No other book has been so attacked throughout history as the Bible. In A.D. 300 the Roman emperor Diocletian ordered every Bible burned because he thought that by destroying the Scriptures he could destroy Christianity. Anyone caught with a Bible would be executed. But just 25 years later, the Roman emperor Constantine ordered that 50 perfect copies of the Bible be made at government expense. The French philosopher Voltaire, a skeptic who destroyed the faith of many people, boasted that within 100 years of his death, the Bible would disappear from the face of the earth. Voltaire died in 1728, but the Bible lives on. The irony of history is that 50 years after his death, the Geneva Bible Society moved into his former house and used his printing presses to print thousands of Bibles.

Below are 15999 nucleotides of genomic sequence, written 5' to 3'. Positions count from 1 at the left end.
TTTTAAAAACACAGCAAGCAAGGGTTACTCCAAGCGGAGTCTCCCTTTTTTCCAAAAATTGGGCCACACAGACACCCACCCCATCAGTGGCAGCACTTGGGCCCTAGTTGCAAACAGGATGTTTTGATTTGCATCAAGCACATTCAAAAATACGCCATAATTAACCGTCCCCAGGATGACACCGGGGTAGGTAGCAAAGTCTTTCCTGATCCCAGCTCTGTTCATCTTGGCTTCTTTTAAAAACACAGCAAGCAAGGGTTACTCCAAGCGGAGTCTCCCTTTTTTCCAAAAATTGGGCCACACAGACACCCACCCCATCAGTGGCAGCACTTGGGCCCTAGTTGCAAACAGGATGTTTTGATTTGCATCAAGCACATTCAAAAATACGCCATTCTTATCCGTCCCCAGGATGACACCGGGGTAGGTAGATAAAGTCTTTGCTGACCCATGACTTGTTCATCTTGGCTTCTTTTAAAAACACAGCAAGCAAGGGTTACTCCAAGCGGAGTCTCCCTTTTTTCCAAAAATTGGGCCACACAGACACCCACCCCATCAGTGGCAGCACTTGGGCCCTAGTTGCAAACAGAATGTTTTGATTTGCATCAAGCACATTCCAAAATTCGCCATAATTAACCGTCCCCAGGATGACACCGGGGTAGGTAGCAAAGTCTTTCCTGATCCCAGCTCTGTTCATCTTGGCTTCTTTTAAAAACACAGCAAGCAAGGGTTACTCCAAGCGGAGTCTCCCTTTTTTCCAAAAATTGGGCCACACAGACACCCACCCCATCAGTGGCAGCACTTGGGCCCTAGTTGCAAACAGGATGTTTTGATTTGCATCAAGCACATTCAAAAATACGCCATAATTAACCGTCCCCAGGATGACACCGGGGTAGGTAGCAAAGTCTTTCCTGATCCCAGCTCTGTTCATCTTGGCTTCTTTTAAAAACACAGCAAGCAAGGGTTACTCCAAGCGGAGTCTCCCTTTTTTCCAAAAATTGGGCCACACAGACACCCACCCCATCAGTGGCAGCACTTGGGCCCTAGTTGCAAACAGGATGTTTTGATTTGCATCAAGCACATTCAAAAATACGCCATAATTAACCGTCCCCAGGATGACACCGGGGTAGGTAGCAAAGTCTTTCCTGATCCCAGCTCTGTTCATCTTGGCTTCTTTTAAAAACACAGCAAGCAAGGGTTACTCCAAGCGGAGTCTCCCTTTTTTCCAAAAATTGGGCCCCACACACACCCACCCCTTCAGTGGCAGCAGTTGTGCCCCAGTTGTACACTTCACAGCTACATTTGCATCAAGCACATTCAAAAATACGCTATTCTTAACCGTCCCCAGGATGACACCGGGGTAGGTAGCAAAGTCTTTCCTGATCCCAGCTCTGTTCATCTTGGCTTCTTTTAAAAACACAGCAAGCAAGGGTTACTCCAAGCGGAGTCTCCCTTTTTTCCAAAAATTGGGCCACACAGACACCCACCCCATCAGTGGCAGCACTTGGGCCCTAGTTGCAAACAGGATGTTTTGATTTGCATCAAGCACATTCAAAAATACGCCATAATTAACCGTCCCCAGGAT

The Bible has also survived criticism. No book has been more attacked for its accuracy. And yet archeologists are proving every year that the Bible’s detailed descriptions of historic events are correct. See Matthew 4:4 and 1 Peter 1:25 footnotes.

Contradictions in the Bible—Why Are They There?

The Bible has many seeming contradictions within its pages. For example, the four Gospels give four differing accounts as to what was written on the sign that hung on the cross. Matthew said, “This is Jesus the King of the Jews” (27:37). However, Mark contradicts that with “The King of the Jews” (15:26). Luke says something different: “This is the King of the Jews” (23:38), and John maintains that the sign said “Jesus of Nazareth the King of the Jews” (19:19).